The interesting discovery for me is that similar to infinite space-time loops from popular media, you kind of do find yourself repeating a thought loop if you try to think your way out of it through familiar patterns.

And similar to space-time loops, just stopping yourself from walking/thinking forward is insufficient. You practically have to alter your brain chemistry or jar it into a new mode of thinking.

Ughh. I've noticed I keep falling into the same negative thought spiral whenever my partner gets upset, and I'm still figuring how to snap myself out of it when it happens.

I guess it's a first for me because I don't usually let criticism get to me but somehow it's different coming from my partner.

I'm writing this for people I know on Facebook, but if you know someone who might benefit from this, feel free to point them to :)

There seems to be little in the way of glue between 4 and 5, for folks who are interested but have little idea where to begin.

After a quick survey on Facebook, I decided to start a weekly newsletter. One concept in computing per week, written for layfolk, as much as I can manage in an hour or less of writing. It is assumed that subscribers know what an address bar or web browser or wifi is, but not HTTP or API. With as little jargon, and as many screenshots, as I can.

Folks who want to learn more about computing (not the same as programming) seem to have a few options, in decreasing order of granularity/increasing ease of approach by the general public:

1. Developer documentation
2. Detailed, often informal, accounts of how things work, usually written by devs for other devs (on YC, HN, etc)
3. AMAs
4. Wikipedia, community wikis
5. Technology journalism

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neuroscience question: Show more

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Early unit of computing power: one "kilogirl" was equivalent to a thousand hours of manual computing labor

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emotional wrangling Show more

I'm the sort who feels bad whenever people around me are feeling bad, and responsible for making things right, and lately this has been taking its toll on me.
If you know someone else in the same boat, remind them that their primary responsibility is to take care of themselves.
They are allowed to be happy regardless of how the world feels. They are allowed to say no if they can't. They are allowed to think their needs are important. And they are allowed to let the world burn a little.

If someone behaves like a baby, treat them like a baby. If they behave like a child, treat them like a child. If they behave like an adult with agency, treat them like an adult with agency.

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is about shifting items in unknown-unknown zone into the known-unknown zone.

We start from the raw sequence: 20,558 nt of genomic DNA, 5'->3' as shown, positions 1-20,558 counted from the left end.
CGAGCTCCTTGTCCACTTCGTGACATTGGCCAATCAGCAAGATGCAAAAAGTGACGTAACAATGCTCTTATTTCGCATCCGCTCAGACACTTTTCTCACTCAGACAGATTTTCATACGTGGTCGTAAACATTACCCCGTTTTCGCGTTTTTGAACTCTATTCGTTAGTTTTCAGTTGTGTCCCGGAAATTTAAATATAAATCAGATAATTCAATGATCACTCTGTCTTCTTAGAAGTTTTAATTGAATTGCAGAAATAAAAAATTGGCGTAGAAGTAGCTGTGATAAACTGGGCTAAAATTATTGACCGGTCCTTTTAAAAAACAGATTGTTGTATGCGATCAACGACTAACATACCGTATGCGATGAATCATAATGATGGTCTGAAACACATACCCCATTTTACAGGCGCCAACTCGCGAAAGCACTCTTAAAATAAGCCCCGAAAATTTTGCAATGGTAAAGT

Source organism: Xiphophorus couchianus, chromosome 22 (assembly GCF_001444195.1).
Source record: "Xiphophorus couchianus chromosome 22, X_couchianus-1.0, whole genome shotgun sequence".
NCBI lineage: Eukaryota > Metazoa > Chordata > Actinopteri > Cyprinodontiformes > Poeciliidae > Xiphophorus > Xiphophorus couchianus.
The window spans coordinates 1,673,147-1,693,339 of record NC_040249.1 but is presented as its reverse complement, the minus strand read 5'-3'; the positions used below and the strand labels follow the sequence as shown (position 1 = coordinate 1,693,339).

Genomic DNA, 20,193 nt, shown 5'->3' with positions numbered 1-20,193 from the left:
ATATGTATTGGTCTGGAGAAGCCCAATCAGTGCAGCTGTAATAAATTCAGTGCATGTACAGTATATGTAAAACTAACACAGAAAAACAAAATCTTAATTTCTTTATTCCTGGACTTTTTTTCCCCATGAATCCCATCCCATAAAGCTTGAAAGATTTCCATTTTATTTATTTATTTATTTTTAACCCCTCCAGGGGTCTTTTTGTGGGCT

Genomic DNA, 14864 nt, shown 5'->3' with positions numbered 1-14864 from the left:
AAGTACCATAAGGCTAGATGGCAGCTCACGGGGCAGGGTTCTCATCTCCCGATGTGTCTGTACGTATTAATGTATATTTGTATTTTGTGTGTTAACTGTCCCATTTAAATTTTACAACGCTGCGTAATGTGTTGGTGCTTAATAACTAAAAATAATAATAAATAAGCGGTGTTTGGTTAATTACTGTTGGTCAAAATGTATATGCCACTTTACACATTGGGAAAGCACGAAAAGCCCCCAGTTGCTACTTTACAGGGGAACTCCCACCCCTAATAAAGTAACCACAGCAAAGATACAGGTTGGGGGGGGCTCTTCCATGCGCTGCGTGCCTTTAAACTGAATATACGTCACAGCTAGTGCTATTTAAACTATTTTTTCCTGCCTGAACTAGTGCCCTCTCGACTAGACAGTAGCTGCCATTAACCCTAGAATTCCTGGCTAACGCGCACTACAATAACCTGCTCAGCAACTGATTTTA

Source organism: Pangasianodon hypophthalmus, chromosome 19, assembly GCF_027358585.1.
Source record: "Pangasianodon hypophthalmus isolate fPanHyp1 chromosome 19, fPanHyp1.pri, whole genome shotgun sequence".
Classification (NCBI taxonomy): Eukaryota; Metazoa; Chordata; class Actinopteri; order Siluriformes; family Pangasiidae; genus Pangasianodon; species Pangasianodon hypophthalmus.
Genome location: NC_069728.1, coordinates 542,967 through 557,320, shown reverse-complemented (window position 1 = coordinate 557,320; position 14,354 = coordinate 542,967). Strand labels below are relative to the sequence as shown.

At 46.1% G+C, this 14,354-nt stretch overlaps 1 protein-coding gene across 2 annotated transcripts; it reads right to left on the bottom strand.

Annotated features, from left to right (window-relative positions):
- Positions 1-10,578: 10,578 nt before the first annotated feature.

Moving from known-unknown into known-known is called practice.

Unknown-known is true mastery.

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People build their realities around a single axiomatic design principle: “I must maximally validate my sense of my own agency.”

If you can figure out where someone *thinks* their agency is located, you can use behavioral observations to model their subjective reality correctly

But relying solely on that authority is no way to get buy-in. You don't get fanfics by cracking the whip of authoritah.

So I've been gradually figuring out narratives that help to build consistent rules that 1) get them through the GCE ‘A’ levels, 2) won't harm then too much whether they pursue a STEM degree or not, 3) help them understand the storyverse enough to write their own fanfics.

Tough, but so satisfying.

The longer I teach high school physics, the more I come to accept the idea that I should try to teach it the way a fantasy novel writer introduces a storyverse.

Everyone comes in with their folk theories of how things work; those who did more science reading or more tinkering in their childhood generally have folk theories that more closely resemble the Standard Model. The Standard Model overrides their folk theories in the classroom primarily because I have structural authority.

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PSA: If you're an electrical engineering student hoping to work with embedded hardware or software, leave Arduinos off your resume. No one in industry is particularly impressed by that. Arduinos are great at making microcontrollers accessible to the non- engineer, but they abstract away most of the challenges and capabilities of working with an embedded system.

The correct application of an Arduino is "we had to hack this project together overnight with no budget."

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«Saudi government recently granted citizenship to a female robot. That robot has been able to do things in public that Saudi women, actual human ones, are forbidden from doing. And that's a great example of what happens when you don't believe in real people»

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What are some good Medium publications with intriguing thorough articles, rather than quick 5 min reads?

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Is there an antonym for “target segment”? As in, a market segment you'd deliberately exclude/avoid

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Refactor Camp

Mastodon instance for attendees of Refactor Camp, and members of various online/offline groups that have grown out of it. Related local groups with varying levels of activity exist in the Bay Area, New York, Chicago, and Austin.

Kinda/sorta sponsored by the Ribbonfarm Blogamatic Universe.

If you already know a few people in this neck of the woods, try and pick a handle they'll recognize when you sign up. Please note that the registration confirmation email may end up in your spam folder, so check there. It should come from administrator Zach Faddis.